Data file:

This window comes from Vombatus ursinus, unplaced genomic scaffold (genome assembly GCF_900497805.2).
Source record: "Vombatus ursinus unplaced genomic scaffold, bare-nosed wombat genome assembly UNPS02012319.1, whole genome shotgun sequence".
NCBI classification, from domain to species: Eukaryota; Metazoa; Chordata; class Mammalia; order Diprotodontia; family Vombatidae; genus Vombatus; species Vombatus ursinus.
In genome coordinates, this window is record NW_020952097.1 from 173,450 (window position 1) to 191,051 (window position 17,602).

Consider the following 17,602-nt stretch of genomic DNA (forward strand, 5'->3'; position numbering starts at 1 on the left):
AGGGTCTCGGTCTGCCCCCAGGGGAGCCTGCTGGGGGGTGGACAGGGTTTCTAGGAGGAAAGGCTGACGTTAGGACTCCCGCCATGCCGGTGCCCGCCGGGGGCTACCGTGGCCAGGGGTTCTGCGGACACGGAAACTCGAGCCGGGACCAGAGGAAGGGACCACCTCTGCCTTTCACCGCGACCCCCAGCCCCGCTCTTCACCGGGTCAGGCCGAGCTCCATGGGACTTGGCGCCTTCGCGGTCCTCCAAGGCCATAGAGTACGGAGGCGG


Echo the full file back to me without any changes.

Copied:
This window comes from Vombatus ursinus, unplaced genomic scaffold (genome assembly GCF_900497805.2).
Source record: "Vombatus ursinus unplaced genomic scaffold, bare-nosed wombat genome assembly UNPS02012319.1, whole genome shotgun sequence".
NCBI classification, from domain to species: Eukaryota; Metazoa; Chordata; class Mammalia; order Diprotodontia; family Vombatidae; genus Vombatus; species Vombatus ursinus.
In genome coordinates, this window is record NW_020952097.1 from 173,450 (window position 1) to 191,051 (window position 17,602).

Consider the following 17,602-nt stretch of genomic DNA (forward strand, 5'->3'; position numbering starts at 1 on the left):
AGGGTCTCGGTCTGCCCCCAGGGGAGCCTGCTGGGGGGTGGACAGGGTTTCTAGGAGGAAAGGCTGACGTTAGGACTCCCGCCATGCCGGTGCCCGCCGGGGGCTACCGTGGCCAGGGGTTCTGCGGACACGGAAACTCGAGCCGGGACCAGAGGAAGGGACCACCTCTGCCTTTCACCGCGACCCCCAGCCCCGCTCTTCACCGGGTCAGGCCGAGCTCCATGGGACTTGGCGCCTTCGCGGTCCTCCAAGGCCATAGAGTACGGAGGCGG